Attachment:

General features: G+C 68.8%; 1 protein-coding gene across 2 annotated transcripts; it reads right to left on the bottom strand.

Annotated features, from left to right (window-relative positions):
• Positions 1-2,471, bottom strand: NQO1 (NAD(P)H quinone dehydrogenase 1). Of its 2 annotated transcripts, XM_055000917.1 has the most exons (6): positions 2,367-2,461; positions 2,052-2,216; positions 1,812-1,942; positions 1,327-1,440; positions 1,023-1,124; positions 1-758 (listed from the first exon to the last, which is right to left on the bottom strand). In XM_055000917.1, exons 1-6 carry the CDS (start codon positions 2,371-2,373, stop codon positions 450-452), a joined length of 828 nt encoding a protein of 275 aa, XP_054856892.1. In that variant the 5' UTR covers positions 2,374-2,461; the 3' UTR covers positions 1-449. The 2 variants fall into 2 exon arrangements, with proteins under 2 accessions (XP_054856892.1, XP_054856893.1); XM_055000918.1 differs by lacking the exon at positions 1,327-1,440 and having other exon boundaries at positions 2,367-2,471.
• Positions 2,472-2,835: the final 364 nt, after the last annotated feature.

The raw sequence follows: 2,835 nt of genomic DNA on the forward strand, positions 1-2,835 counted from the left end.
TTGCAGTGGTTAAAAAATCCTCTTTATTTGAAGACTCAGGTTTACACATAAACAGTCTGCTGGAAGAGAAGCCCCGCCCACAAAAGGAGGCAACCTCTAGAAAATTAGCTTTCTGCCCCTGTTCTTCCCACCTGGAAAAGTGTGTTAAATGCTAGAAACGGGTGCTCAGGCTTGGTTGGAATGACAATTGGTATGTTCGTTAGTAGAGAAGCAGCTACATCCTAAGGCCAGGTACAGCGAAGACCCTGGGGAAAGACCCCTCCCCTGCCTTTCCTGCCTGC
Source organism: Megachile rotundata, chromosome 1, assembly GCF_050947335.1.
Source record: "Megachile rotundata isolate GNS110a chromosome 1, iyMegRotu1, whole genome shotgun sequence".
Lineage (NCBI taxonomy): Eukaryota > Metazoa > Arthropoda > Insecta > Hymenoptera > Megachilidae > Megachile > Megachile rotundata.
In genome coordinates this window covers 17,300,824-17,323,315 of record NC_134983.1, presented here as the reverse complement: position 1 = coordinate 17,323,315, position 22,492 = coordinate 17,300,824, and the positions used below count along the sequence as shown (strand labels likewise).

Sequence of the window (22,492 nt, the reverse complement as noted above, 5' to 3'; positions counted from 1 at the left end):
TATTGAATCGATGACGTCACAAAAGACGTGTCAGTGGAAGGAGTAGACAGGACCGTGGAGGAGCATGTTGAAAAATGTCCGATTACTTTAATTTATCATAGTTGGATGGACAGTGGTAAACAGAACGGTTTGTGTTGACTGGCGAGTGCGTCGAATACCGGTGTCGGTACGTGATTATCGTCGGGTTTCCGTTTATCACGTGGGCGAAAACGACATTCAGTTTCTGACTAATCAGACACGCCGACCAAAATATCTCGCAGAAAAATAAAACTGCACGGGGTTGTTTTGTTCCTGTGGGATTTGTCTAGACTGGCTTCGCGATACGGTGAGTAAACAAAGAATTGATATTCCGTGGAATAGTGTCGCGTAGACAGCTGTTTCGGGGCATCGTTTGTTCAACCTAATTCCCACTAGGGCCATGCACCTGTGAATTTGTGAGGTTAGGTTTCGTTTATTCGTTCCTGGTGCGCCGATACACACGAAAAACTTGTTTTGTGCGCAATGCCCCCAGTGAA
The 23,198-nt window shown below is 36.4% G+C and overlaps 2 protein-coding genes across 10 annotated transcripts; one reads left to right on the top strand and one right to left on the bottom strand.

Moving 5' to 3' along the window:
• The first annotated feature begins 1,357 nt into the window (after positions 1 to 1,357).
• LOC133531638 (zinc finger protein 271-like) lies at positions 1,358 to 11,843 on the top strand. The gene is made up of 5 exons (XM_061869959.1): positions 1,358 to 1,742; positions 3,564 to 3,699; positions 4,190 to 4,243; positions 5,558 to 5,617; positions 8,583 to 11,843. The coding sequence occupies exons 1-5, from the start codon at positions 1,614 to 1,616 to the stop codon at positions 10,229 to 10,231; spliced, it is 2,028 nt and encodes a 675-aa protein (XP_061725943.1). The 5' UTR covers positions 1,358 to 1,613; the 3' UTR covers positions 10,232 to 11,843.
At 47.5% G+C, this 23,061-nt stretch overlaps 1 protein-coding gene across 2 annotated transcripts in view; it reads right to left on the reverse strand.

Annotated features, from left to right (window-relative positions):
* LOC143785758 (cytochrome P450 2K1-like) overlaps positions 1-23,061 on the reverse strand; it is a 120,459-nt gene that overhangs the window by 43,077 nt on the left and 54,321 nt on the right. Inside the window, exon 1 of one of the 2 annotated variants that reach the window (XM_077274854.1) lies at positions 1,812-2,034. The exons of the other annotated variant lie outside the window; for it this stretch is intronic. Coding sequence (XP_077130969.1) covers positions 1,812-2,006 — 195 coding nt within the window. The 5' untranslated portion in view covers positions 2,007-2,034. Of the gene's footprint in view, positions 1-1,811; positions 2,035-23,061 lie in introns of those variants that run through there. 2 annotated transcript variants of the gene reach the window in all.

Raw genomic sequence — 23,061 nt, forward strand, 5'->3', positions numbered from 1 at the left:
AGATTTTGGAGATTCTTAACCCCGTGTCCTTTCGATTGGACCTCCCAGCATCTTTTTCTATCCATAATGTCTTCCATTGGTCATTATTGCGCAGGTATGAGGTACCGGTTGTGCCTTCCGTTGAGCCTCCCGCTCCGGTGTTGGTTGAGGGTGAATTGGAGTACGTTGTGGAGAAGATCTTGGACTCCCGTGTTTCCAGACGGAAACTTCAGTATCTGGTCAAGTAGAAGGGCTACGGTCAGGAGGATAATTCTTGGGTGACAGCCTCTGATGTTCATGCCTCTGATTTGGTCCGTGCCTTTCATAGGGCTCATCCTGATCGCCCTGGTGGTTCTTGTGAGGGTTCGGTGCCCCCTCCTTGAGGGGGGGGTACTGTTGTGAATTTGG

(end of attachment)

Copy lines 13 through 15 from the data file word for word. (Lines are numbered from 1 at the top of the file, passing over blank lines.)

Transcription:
The 23,198-nt window shown below is 36.4% G+C and overlaps 2 protein-coding genes across 10 annotated transcripts; one reads left to right on the top strand and one right to left on the bottom strand.

Moving 5' to 3' along the window:
• The first annotated feature begins 1,357 nt into the window (after positions 1 to 1,357).